|Listen to NAMI Medical Director Ken Duckworth discuss the Arizona tragedy on NPR.|
The tragedy in Arizona raises many more questions than it answers. One key area under discussion is the role of unassessed and untreated psychiatric disorders in the lives of young adults, who are already undergoing multiple life stressors. NPR’s popular program, The Diane Rehm Show, as well as Wisconsin NPR and Minnesota NPR, devoted an hour to this crucial discussion this week. NAMI was well represented in these discussions. Pete Earley, a NAMI father and author of Crazy: A Father's Search Through America's Mental Health Madness; Lisa Dixon, M.D., leading researcher and NAMI scientific advisory council member; E. Fuller Torrey, M.D., of the Treatment Advocacy Center and I participated in the Diane Rehm NPR show. I encourage you to click on the link to the recording of her show from Jan. 11.
Mr. Earley spoke eloquently about a parent’s conundrum—how hard it can really be to get mental treatment for one’s child, in part due to the fact that our health care system has not learned how to dance gracefully between the demands of privacy versus the demands of personal and public safety. Any catastrophic outcome gives us all pause to reflect what we can learn, and some facts will emerge over time to understand decision points in the Tuscon tragedy. If there is one positive note, it’s that tragedy can sometimes inspire public discourse about an often silent problem—the failure to have an accessible and well resourced mental health system. When we see evidence of how high the stakes can be when it happens that someone in crisis does not receive timely intervention, it can help focus attention on improving culture of help seeking, and the need for diagnosis and treatment. Because treatment does work—it comes down to investment in college, public and private mental health and substance abuse services and to our collective acceptance as a culture that getting help is positive and healthy. Such an investment ends up being less costly—in dollars and heartache—in the long run.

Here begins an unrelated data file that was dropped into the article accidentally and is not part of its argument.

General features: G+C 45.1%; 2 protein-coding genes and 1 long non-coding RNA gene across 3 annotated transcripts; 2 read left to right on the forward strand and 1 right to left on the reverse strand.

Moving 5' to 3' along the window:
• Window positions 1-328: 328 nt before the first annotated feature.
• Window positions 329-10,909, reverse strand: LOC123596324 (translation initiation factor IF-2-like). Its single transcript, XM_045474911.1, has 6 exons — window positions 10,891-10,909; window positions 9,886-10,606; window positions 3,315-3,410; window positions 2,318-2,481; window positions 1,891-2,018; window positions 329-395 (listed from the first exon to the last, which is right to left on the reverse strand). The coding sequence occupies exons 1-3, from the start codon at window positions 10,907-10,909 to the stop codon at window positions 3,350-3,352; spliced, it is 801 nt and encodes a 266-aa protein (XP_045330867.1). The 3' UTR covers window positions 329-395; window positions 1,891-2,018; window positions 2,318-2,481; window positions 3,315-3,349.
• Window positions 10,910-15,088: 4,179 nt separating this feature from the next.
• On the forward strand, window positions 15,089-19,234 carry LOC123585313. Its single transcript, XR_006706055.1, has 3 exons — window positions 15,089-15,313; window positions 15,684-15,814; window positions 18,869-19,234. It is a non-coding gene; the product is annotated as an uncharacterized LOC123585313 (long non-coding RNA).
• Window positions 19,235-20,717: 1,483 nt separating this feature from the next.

There are likely many things we can learn as the data comes in on this tragedy. In the meantime, I encourage parents and friends of people they are concerned about to follow your gut. When parents find themselves waking up in the early morning, worrying about their child, I recommend that they talk to their loved one and see if they can discuss their experience, and get an evaluation. Maintaining your support and connection with the person is key—if that is impossible then work to get help to understand why. That step has it own resource challenges of course, and this is another hurdle to getting help. Many people trust their general practitioner, who may help or find a psychiatrist or mental health professional who can. He or she can help you figure out what is normal adolescence and what is a mental health problem. This can be the hardest thing you will ever do--getting a loved one help who does not know he or she has a mental illness—and as many as 50 percent do not when living with schizophrenia or bipolar disorder. This can be one of the most difficult, and more important, acts of love you may ever have to perform. Get support for yourself as you engage in this challenge to find the right path with people you trust or in a NAMI support group. Always see if you can find a way to get your loved help with consent and collaboration. But that can be impossible in some psychiatric situations. If you do need to put someone into an evaluation or treatment against their will, they may not thank you. But you may make a difference.
Call the department of mental health in your state to get information about resources for services. Substance abuse can increase the risk of violence and complicates treatment efforts, regardless of whether someone is living with a mental illness. Contact the Substance Abuse and Mental Health Services Administration (SAMHSA) for a substance abuse treatment facility locator. You may have to fight to find a bed if you live in one of the many states where hospital beds are being closed (while more prisons are being built).
There is a saying, “Pain shared is pain halved.” Families and communities need to work together to create a situation where there is no prejudice against seeking mental health treatment or towards people who live with mental illness. Join NAMI—we are the focused advocates for change that can help make this happen. NAMI is one of the key authors of material improvement in the opportunities for people living with mental illness and their families. Our national network represents the change we long to see in our culture and our care systems. The mental health care system needs transparency, and NAMI wants to hand as many service and treatment tools as possible in the hands of individuals and families. We need to have a national conversation about mental illness —both on possible lessons from this tragedy and also for the thousands of young adult Americans who are not encouraged, willing or able to get the help that could promote their recovery. Because treatment often works—if you can get it.